Bell a slam dunk with kids at Warriors camp
By Lou Fancher
The only thing louder than Warriors fans in Oracle Arena were the roughly 60 kids gathered Dec. 21, in the Tice Valley Community Gymnasium in Walnut Creek.
When Warriors rookie forward Jordan Bell leapt, hurtling high over the head of 7-year-old Dylan Moran of Lafayette to slam dunk a basketball, ear-splitting cheers and applause erupted from boys and girls participating in the Under Armor-sponsored Warriors Basketball Camp.
After hosting more than 4,000 kids in 28 sold-out summer camps in the Bay Area and Central Coast, a special feature of the Warriors winter camps for kids ages 7-15 remains a visit from a current or alumni player.
“I tell campers I’m jealous of them, because this is the team they get to fall in love with,” says senior director of youth basketball Jeff Addiego. “How much you get entrenched in it as a kid is different than for adults.”
Bell, two days later in a game against the Los Angeles Lakers, scored a career-high 20 points and his first NBA double-double. But on this day as he fielded questions kids pelted at him, a surprisingly soft-spoken Bell shared that his hometown is Long Beach, he’s 22 years old, the most points he’s scored in a game is 55, his shoe size is 14, he’s listed at 6 feet, 9 inches tall, and he has no plans to write an autobiography.
“Nah, I’m not important enough … yet,” he told the kids.
The biggest difference between playing pro versus high school or college basketball he said was, “I don’t have to go to school,” which engendered more cheers and laughter.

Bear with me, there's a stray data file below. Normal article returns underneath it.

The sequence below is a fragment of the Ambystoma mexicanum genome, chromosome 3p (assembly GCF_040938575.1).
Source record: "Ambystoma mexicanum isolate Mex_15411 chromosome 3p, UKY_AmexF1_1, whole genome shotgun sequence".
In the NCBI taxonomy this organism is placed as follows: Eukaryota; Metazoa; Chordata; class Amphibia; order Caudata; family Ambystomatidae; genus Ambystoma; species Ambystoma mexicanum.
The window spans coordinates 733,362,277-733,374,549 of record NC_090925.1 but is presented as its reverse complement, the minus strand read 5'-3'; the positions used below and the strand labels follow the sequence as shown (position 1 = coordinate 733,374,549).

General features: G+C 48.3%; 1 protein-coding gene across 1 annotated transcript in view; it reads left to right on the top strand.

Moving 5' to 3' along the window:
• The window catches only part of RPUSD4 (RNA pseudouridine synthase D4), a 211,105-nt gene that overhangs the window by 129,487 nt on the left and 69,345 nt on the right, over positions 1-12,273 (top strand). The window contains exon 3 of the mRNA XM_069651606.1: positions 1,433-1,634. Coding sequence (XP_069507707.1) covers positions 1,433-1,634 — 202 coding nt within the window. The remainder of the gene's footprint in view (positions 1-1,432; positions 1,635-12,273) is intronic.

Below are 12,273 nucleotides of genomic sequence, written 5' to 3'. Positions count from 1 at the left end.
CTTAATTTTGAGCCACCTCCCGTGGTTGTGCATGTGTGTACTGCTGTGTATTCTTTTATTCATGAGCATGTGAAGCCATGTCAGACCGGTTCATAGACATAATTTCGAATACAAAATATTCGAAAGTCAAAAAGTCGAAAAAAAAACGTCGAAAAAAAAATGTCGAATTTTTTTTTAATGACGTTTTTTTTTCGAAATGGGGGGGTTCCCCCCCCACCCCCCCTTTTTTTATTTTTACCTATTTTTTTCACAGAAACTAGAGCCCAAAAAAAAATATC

To fill his spare time, he’s thinking of learning to play piano, a skill Bell admires in his sister, who taught herself to play. If he hadn’t switched from early football aspirations and taken up basketball in high school, going on to win accolades as a leading shot blocker for the Oregon Ducks, he’d be a dentist.
Instead, he’s drilling down on improving his game after being selected second-round, 38th-pick by the Chicago Bulls and snapped up draft-night in 2017 by the Warriors.
Bell, who plays with aggressive athleticism he admits wasn’t instinctive but developed over time, says, “I’ve been stepping back on the leader role that I had in college. I was always vocal, helping people out defensively. Now, I have to be the student, press the reset button.”
Asked in an interview for specifics, he says, “Screening — like you just stand — you can’t do that in the NBA. It has to be a quick hit and move.”
Early lessons stick with him: step on the floor knowing you’re the toughest guy out there; do not let your guy get the ball.
“He can’t score if he doesn’t have the ball,” Bell says. Primarily, be a star in your own row. “Not everyone can be a LeBron, Tristan Thompson, Draymond Green.” Or equal to other players he admires, like Scottie Pippen and Andre Iguodala.
“We’ve been blessed to have high-character guys who let the kids know it’s not easy, it takes hard work, dedication. To hammer that point is important,” said Addiego, who remembers the earliest camp days.
“In 1999, we were winning 17 games a year, a much different position than we’re in now. We did four camps: now we do 60-plus.”
Because the team wasn’t as much of a draw back in 2000 when the program launched, Addiego says the camps had to be super effective. “Especially with video games and the Internet, how would we get kids to a court to learn teamwork, communicating, handling frustration? We had to prove they’re learning, help them find human connections here.”
Bell can still remember his first thrilling basketball moment. It arrived with his first dunk during a game against Lakewood High School during his freshman year. “It felt amazing. It was a super big accomplishment because I couldn’t dunk at first. I was fast, but not athletic like now.”
Departing with a message especially for girls attending the camp, Bell says he likes to tell kids, “Play without letting people create barriers. Don’t let people say you can’t be as good as a boy or that girls can’t dunk.”